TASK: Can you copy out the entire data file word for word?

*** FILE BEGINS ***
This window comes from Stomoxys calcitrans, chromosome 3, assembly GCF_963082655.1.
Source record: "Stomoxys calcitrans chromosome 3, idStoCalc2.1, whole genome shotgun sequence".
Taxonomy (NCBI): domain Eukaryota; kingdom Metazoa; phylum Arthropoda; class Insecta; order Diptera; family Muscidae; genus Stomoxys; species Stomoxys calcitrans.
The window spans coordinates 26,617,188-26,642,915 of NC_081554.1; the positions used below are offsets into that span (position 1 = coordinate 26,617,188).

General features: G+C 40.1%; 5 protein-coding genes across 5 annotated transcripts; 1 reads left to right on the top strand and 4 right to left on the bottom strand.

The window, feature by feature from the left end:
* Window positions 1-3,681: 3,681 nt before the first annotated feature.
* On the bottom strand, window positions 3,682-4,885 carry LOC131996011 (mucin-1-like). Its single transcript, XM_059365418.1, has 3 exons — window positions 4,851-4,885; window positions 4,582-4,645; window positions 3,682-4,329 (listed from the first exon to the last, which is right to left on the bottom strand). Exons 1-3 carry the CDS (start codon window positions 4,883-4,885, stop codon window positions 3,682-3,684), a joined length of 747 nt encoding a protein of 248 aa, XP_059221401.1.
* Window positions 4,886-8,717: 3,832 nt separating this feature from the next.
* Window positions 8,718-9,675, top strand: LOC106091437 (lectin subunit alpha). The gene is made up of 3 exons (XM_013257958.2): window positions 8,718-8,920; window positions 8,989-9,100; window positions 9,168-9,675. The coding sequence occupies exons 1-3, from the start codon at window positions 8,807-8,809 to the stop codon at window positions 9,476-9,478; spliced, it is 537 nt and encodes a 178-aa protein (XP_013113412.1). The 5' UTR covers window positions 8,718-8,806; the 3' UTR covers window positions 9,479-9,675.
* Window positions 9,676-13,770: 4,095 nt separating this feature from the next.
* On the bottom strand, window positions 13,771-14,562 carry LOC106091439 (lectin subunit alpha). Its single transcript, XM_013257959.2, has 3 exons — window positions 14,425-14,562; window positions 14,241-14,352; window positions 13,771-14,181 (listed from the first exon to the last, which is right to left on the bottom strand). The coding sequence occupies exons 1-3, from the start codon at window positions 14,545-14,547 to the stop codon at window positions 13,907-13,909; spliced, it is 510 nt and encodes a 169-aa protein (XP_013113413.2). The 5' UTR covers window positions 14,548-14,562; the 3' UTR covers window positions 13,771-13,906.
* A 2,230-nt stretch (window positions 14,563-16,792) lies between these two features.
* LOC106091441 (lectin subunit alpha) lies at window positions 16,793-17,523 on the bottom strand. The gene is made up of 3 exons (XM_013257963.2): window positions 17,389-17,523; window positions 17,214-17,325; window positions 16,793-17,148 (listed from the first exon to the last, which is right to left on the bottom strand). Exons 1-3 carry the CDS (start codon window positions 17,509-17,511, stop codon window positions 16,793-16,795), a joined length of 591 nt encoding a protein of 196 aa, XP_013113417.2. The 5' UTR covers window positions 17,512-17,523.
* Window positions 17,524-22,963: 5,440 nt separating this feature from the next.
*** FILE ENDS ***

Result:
This window comes from Stomoxys calcitrans, chromosome 3, assembly GCF_963082655.1.
Source record: "Stomoxys calcitrans chromosome 3, idStoCalc2.1, whole genome shotgun sequence".
Taxonomy (NCBI): domain Eukaryota; kingdom Metazoa; phylum Arthropoda; class Insecta; order Diptera; family Muscidae; genus Stomoxys; species Stomoxys calcitrans.
The window spans coordinates 26,617,188-26,642,915 of NC_081554.1; the positions used below are offsets into that span (position 1 = coordinate 26,617,188).

General features: G+C 40.1%; 5 protein-coding genes across 5 annotated transcripts; 1 reads left to right on the top strand and 4 right to left on the bottom strand.

The window, feature by feature from the left end:
* Window positions 1-3,681: 3,681 nt before the first annotated feature.
* On the bottom strand, window positions 3,682-4,885 carry LOC131996011 (mucin-1-like). Its single transcript, XM_059365418.1, has 3 exons — window positions 4,851-4,885; window positions 4,582-4,645; window positions 3,682-4,329 (listed from the first exon to the last, which is right to left on the bottom strand). Exons 1-3 carry the CDS (start codon window positions 4,883-4,885, stop codon window positions 3,682-3,684), a joined length of 747 nt encoding a protein of 248 aa, XP_059221401.1.
* Window positions 4,886-8,717: 3,832 nt separating this feature from the next.
* Window positions 8,718-9,675, top strand: LOC106091437 (lectin subunit alpha). The gene is made up of 3 exons (XM_013257958.2): window positions 8,718-8,920; window positions 8,989-9,100; window positions 9,168-9,675. The coding sequence occupies exons 1-3, from the start codon at window positions 8,807-8,809 to the stop codon at window positions 9,476-9,478; spliced, it is 537 nt and encodes a 178-aa protein (XP_013113412.1). The 5' UTR covers window positions 8,718-8,806; the 3' UTR covers window positions 9,479-9,675.
* Window positions 9,676-13,770: 4,095 nt separating this feature from the next.
* On the bottom strand, window positions 13,771-14,562 carry LOC106091439 (lectin subunit alpha). Its single transcript, XM_013257959.2, has 3 exons — window positions 14,425-14,562; window positions 14,241-14,352; window positions 13,771-14,181 (listed from the first exon to the last, which is right to left on the bottom strand). The coding sequence occupies exons 1-3, from the start codon at window positions 14,545-14,547 to the stop codon at window positions 13,907-13,909; spliced, it is 510 nt and encodes a 169-aa protein (XP_013113413.2). The 5' UTR covers window positions 14,548-14,562; the 3' UTR covers window positions 13,771-13,906.
* A 2,230-nt stretch (window positions 14,563-16,792) lies between these two features.
* LOC106091441 (lectin subunit alpha) lies at window positions 16,793-17,523 on the bottom strand. The gene is made up of 3 exons (XM_013257963.2): window positions 17,389-17,523; window positions 17,214-17,325; window positions 16,793-17,148 (listed from the first exon to the last, which is right to left on the bottom strand). Exons 1-3 carry the CDS (start codon window positions 17,509-17,511, stop codon window positions 16,793-16,795), a joined length of 591 nt encoding a protein of 196 aa, XP_013113417.2. The 5' UTR covers window positions 17,512-17,523.
* Window positions 17,524-22,963: 5,440 nt separating this feature from the next.